British Chancellor George Osborne has abandoned plans to balance the government’s budget by the end of the decade, blaming uncertainty surrounding Britain’s exit from the European Union.
A commitment to reach a budget surplus 4 has been central to Osborne’s vision as Chancellor since taking the office in 2010. The government had pledged to reach a surplus by 2020.
But George Osborne said in a speech in Manchester on Friday that the government had to be “realistic” about the nation’s finances following last week’s surprise decision by the public to leave the EU.
Here’s part of Osborne’s speech, as per the Financial Times:
“The government must provide fiscal credibility so we will continue to be tough on the deficit but we must be realistic about achieving a surplus by the end of this decade.”
“We need to reduce uncertainty by moving as quickly as possible to a new relationship with Europe and being super competitive, open for business and free trading. That’s the plan and we must set to it.”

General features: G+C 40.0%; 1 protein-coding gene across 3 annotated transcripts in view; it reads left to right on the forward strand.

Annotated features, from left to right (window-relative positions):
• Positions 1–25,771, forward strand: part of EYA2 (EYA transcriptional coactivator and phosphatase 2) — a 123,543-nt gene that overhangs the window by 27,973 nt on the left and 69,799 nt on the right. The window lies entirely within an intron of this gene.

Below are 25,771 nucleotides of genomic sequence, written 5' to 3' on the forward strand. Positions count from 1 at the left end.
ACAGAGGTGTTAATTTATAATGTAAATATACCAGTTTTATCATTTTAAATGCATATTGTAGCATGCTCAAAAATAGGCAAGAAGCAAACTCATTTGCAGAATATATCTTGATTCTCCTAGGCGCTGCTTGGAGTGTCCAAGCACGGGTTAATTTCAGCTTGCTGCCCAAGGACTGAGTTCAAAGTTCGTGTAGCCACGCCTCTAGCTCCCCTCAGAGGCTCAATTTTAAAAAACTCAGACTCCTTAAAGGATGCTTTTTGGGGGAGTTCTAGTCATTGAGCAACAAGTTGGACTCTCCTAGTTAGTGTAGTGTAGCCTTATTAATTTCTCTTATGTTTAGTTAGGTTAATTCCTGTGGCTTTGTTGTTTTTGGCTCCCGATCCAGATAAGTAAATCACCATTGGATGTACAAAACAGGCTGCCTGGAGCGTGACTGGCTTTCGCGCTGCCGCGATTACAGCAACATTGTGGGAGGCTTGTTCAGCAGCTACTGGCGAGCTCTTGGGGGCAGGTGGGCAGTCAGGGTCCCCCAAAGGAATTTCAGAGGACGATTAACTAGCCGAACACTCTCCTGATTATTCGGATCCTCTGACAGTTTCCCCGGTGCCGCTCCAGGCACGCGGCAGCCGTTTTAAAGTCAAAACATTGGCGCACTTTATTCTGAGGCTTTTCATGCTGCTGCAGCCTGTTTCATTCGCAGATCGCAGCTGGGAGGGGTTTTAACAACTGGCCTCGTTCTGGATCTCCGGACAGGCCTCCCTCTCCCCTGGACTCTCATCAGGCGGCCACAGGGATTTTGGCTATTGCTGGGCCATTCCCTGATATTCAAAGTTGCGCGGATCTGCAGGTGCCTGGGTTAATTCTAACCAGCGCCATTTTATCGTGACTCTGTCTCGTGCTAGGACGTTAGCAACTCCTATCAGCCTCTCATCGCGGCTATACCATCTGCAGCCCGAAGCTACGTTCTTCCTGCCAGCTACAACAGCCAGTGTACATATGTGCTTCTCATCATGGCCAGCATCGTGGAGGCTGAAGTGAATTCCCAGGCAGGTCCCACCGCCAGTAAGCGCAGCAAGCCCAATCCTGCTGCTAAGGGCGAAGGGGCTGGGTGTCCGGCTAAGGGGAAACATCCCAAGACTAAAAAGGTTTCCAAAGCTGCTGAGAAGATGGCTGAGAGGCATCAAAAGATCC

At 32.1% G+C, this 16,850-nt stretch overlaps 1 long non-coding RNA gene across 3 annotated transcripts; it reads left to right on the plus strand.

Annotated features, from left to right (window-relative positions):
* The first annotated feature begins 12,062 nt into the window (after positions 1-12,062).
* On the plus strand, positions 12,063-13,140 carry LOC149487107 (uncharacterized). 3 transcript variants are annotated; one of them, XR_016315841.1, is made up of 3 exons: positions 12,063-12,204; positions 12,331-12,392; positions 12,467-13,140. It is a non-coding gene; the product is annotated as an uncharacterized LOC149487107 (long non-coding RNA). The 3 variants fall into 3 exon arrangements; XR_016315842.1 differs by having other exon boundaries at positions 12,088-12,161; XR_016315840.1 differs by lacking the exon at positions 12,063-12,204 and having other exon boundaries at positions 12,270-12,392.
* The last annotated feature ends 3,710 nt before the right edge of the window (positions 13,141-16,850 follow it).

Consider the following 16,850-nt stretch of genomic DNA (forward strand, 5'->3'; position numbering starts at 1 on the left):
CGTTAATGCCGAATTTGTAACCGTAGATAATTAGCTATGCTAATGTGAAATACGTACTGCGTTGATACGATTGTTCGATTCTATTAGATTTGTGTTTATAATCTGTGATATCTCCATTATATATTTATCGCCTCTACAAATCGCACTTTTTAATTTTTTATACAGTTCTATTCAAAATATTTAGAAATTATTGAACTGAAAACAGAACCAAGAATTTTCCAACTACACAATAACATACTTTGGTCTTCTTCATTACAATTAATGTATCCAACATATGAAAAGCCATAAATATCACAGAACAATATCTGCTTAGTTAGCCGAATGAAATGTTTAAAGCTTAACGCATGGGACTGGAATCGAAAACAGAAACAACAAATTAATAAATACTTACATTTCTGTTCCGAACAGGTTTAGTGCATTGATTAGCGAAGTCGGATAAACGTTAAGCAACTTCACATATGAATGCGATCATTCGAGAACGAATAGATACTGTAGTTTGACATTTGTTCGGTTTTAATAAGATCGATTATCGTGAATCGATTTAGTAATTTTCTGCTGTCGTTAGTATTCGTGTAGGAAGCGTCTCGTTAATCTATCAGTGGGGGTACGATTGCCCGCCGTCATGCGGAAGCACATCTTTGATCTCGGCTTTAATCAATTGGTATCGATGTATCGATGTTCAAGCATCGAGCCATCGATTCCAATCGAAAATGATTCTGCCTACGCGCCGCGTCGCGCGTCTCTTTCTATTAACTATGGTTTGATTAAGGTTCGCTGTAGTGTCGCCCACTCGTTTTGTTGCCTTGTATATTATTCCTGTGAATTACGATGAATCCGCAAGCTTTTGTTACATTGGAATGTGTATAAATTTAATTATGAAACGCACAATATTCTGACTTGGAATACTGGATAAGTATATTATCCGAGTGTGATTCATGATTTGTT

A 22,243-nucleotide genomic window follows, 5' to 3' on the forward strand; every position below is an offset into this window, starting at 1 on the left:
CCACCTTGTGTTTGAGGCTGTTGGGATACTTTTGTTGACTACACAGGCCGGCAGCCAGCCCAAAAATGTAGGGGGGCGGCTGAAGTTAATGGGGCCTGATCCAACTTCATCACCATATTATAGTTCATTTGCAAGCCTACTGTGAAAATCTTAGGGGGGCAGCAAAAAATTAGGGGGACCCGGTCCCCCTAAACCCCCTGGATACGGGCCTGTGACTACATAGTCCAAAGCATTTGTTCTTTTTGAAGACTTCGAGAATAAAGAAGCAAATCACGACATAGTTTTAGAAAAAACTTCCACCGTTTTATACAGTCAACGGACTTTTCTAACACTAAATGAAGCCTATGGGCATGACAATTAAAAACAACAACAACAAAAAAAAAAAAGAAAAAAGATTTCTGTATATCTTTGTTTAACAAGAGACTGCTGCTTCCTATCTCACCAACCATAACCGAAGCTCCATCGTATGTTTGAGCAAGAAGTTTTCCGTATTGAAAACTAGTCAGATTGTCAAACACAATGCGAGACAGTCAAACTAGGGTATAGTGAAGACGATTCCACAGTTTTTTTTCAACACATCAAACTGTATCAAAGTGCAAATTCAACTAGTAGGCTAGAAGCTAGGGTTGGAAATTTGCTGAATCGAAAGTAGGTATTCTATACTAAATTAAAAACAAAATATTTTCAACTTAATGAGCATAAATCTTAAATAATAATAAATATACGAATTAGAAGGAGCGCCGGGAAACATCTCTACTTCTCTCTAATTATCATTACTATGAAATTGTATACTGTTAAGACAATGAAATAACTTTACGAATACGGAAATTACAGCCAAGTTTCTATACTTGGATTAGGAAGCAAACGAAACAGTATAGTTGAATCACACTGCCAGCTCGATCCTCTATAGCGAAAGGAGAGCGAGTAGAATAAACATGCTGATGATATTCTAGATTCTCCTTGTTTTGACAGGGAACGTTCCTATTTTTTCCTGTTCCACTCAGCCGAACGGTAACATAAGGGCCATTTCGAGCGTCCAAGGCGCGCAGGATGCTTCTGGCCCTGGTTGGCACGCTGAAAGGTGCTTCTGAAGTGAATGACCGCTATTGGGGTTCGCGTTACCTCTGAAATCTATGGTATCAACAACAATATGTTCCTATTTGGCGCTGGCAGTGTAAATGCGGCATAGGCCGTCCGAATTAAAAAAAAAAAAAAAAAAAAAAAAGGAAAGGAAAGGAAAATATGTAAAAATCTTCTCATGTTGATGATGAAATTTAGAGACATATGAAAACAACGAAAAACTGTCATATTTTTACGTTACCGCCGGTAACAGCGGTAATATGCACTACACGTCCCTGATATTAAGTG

The pound fell to a 31-year low against the dollar in the wake of the Brexit result and the UK’s credit rating has been downgraded, both of which make it more costly for the country to borrow.
Most banks and forecasting agencies also now expect the UK to enter a recession in the coming years as uncertainty around exit negotiations depresses investment in the country.
The abandoning of the target comes a day after figures showed Britain’s current account deficit is still near record highs. The deficit between taxes collected and amount spent for the first quarter stood at £32. 6 billion, according to the Office of National Statistics.
The Conservative party has repeatedly attacked Labour for “failing to fix the roof while the sun was shining” and have tried to tackle the government’s spending deficit. That has led to over half a decade of austerity, as Osborne slashed spending to bring down costs.